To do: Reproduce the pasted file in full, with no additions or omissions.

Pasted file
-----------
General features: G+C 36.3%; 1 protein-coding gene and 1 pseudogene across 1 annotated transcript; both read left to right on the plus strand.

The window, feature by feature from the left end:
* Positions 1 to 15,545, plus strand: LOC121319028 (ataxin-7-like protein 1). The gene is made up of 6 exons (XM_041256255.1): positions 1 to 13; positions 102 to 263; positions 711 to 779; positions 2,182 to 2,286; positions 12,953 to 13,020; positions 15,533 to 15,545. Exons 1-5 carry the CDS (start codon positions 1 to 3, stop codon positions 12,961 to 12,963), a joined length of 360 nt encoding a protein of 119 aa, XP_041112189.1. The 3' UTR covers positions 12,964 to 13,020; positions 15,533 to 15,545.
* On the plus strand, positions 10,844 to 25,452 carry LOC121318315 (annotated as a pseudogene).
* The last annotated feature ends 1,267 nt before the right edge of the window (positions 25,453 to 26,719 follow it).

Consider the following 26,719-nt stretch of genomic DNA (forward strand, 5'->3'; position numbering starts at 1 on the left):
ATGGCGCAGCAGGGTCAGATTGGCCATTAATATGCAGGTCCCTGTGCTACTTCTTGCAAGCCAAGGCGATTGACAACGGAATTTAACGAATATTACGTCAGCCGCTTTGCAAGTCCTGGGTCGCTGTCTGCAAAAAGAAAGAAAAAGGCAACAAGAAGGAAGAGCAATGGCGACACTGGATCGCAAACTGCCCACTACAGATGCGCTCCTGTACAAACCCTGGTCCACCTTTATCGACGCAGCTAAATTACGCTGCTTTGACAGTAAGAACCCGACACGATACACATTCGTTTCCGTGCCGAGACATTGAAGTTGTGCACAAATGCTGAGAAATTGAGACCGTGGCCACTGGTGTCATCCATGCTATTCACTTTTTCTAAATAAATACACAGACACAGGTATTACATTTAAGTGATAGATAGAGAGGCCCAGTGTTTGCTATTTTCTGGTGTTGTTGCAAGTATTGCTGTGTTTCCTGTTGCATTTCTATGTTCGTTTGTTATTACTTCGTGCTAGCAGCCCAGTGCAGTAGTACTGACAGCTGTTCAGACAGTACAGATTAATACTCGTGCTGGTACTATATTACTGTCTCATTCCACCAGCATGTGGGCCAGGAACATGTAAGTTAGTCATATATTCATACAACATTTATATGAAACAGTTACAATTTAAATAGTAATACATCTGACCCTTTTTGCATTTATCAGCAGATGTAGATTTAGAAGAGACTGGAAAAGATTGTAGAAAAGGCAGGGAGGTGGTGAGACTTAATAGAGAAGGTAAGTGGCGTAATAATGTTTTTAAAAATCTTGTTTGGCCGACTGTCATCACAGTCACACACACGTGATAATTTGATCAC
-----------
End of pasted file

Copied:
General features: G+C 36.3%; 1 protein-coding gene and 1 pseudogene across 1 annotated transcript; both read left to right on the plus strand.

The window, feature by feature from the left end:
* Positions 1 to 15,545, plus strand: LOC121319028 (ataxin-7-like protein 1). The gene is made up of 6 exons (XM_041256255.1): positions 1 to 13; positions 102 to 263; positions 711 to 779; positions 2,182 to 2,286; positions 12,953 to 13,020; positions 15,533 to 15,545. Exons 1-5 carry the CDS (start codon positions 1 to 3, stop codon positions 12,961 to 12,963), a joined length of 360 nt encoding a protein of 119 aa, XP_041112189.1. The 3' UTR covers positions 12,964 to 13,020; positions 15,533 to 15,545.
* On the plus strand, positions 10,844 to 25,452 carry LOC121318315 (annotated as a pseudogene).
* The last annotated feature ends 1,267 nt before the right edge of the window (positions 25,453 to 26,719 follow it).

Consider the following 26,719-nt stretch of genomic DNA (forward strand, 5'->3'; position numbering starts at 1 on the left):
ATGGCGCAGCAGGGTCAGATTGGCCATTAATATGCAGGTCCCTGTGCTACTTCTTGCAAGCCAAGGCGATTGACAACGGAATTTAACGAATATTACGTCAGCCGCTTTGCAAGTCCTGGGTCGCTGTCTGCAAAAAGAAAGAAAAAGGCAACAAGAAGGAAGAGCAATGGCGACACTGGATCGCAAACTGCCCACTACAGATGCGCTCCTGTACAAACCCTGGTCCACCTTTATCGACGCAGCTAAATTACGCTGCTTTGACAGTAAGAACCCGACACGATACACATTCGTTTCCGTGCCGAGACATTGAAGTTGTGCACAAATGCTGAGAAATTGAGACCGTGGCCACTGGTGTCATCCATGCTATTCACTTTTTCTAAATAAATACACAGACACAGGTATTACATTTAAGTGATAGATAGAGAGGCCCAGTGTTTGCTATTTTCTGGTGTTGTTGCAAGTATTGCTGTGTTTCCTGTTGCATTTCTATGTTCGTTTGTTATTACTTCGTGCTAGCAGCCCAGTGCAGTAGTACTGACAGCTGTTCAGACAGTACAGATTAATACTCGTGCTGGTACTATATTACTGTCTCATTCCACCAGCATGTGGGCCAGGAACATGTAAGTTAGTCATATATTCATACAACATTTATATGAAACAGTTACAATTTAAATAGTAATACATCTGACCCTTTTTGCATTTATCAGCAGATGTAGATTTAGAAGAGACTGGAAAAGATTGTAGAAAAGGCAGGGAGGTGGTGAGACTTAATAGAGAAGGTAAGTGGCGTAATAATGTTTTTAAAAATCTTGTTTGGCCGACTGTCATCACAGTCACACACACGTGATAATTTGATCAC